http://www.businessinsider.com…..ion-2011-7

        1. That may all be true, but the private sector that is left in Michigan is utterly unable to pay for Michigan’s current (bloated) government.

    2. Since it’s being proposed as a constitutional amendment, the only way to undue it would be another constitutional amendment. Not an easy thing to do, especially without the manpower of organized labor.

      1. If you can have a referendum to pass a constitutional amendment, you can have a referendum to repeal one just as easily.

  5. The primary difference is that Michigan is not Wisconsin. My impression is that the Michigan electorate is much more gung-ho about unions compared to those in Wisconsin

    That’s probably why Snyder resisted confronting the unions with any force to begin with.

    1. Home of the UAW?. As long as there’s a domestic auto industry, there WILL be a UAW.

      More’s the pity.

      1. There’s quite a bit of auto manufacturing in the US that doesn’t involve the UAW.

      2. UAW workers don’t work for the government- that makes a big difference. The UAW was a great union when I belonged to it.

        1. UAW workers don’t work for the government- that makes a big difference.

          Oh, but they do. Aside from those working for Dodge and GM, the UAW has pubsec locals.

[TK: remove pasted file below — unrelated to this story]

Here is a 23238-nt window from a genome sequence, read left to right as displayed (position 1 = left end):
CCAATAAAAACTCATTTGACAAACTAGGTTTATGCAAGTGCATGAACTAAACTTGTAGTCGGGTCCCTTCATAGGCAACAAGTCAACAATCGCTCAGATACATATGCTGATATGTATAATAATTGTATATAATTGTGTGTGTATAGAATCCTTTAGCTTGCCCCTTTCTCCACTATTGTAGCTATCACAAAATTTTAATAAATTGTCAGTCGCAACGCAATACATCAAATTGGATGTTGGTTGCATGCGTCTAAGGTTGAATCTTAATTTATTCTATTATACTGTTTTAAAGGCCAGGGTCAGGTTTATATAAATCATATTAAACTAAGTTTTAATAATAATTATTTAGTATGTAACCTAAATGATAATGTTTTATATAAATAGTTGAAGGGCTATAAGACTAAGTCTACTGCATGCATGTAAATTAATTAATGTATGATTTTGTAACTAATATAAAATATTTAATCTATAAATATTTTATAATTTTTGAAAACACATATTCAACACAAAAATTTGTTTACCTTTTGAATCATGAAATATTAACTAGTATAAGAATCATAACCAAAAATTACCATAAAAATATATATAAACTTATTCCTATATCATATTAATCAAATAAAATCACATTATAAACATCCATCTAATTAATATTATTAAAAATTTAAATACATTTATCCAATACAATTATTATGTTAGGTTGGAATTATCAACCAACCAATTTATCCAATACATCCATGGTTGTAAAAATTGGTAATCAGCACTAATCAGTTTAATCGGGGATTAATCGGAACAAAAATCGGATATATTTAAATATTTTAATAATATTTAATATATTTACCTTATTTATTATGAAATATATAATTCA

1. I am against pubsec locals and Teamster Union cops. Cops battled against the early organizing of labor.

  6. “But collective bargaining ‘rights’ in the private and public sector are two entirely different things…in the public sector, workers effectively negotiate with themselves given that they sit on one side and people they have elected (using forced dues) on the other.”

    Why does that make any difference? Especially to the point of making them “entirely” different things?
    The claim here seems to be that because a public employee plays two different roles, one as a worker and the other as a citizen this is some kind of illegitimate conflict of interest and so his economic rights have to be taken away because of this. But virtually any government action is going to have some who disagree and some who agree with it, yet that doesn’t mean that everybody who cares about the issue has a pernicious conflict of interest — they still get to, for example, petition the legislature or the courts to adopt their policy. So the fact that someone might play two roles — one as a believer in a certain policy and one as a voting citizen, is not considered to be any problem at all in terms of the conflict of interest. So this, which is the only argument I have yet seen against collective bargaining by public employees, just seems silly and the result of lazy thinking. I really do wish somebody would explain this to me in a way that addresses this point, because maybe I’m wrong or am missing something, but I can’t seem to ever get anybody to respond with anything that makes any sense.